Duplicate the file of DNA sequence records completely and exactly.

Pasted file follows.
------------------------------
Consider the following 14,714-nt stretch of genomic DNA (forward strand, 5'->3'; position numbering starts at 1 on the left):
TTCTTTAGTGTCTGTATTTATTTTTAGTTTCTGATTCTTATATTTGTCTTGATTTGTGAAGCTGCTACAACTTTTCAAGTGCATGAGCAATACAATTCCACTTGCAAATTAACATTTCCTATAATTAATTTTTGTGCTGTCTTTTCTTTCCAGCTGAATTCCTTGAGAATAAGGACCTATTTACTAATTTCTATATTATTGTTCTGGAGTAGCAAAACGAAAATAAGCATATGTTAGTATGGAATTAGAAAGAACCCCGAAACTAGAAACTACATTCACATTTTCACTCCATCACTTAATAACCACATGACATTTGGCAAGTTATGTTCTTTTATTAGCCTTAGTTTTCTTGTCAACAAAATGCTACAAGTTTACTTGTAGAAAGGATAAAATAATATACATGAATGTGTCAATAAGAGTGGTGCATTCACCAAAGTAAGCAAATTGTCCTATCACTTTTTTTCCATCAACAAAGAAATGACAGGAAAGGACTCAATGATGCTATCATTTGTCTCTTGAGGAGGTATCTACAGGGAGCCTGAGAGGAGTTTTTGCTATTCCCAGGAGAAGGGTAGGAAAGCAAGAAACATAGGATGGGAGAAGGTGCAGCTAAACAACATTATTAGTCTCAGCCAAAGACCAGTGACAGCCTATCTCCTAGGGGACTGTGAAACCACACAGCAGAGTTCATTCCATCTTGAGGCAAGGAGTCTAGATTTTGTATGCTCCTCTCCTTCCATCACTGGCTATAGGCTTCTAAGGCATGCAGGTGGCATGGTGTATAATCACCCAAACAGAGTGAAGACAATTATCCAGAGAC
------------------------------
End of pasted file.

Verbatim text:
Consider the following 14,714-nt stretch of genomic DNA (forward strand, 5'->3'; position numbering starts at 1 on the left):
TTCTTTAGTGTCTGTATTTATTTTTAGTTTCTGATTCTTATATTTGTCTTGATTTGTGAAGCTGCTACAACTTTTCAAGTGCATGAGCAATACAATTCCACTTGCAAATTAACATTTCCTATAATTAATTTTTGTGCTGTCTTTTCTTTCCAGCTGAATTCCTTGAGAATAAGGACCTATTTACTAATTTCTATATTATTGTTCTGGAGTAGCAAAACGAAAATAAGCATATGTTAGTATGGAATTAGAAAGAACCCCGAAACTAGAAACTACATTCACATTTTCACTCCATCACTTAATAACCACATGACATTTGGCAAGTTATGTTCTTTTATTAGCCTTAGTTTTCTTGTCAACAAAATGCTACAAGTTTACTTGTAGAAAGGATAAAATAATATACATGAATGTGTCAATAAGAGTGGTGCATTCACCAAAGTAAGCAAATTGTCCTATCACTTTTTTTCCATCAACAAAGAAATGACAGGAAAGGACTCAATGATGCTATCATTTGTCTCTTGAGGAGGTATCTACAGGGAGCCTGAGAGGAGTTTTTGCTATTCCCAGGAGAAGGGTAGGAAAGCAAGAAACATAGGATGGGAGAAGGTGCAGCTAAACAACATTATTAGTCTCAGCCAAAGACCAGTGACAGCCTATCTCCTAGGGGACTGTGAAACCACACAGCAGAGTTCATTCCATCTTGAGGCAAGGAGTCTAGATTTTGTATGCTCCTCTCCTTCCATCACTGGCTATAGGCTTCTAAGGCATGCAGGTGGCATGGTGTATAATCACCCAAACAGAGTGAAGACAATTATCCAGAGAC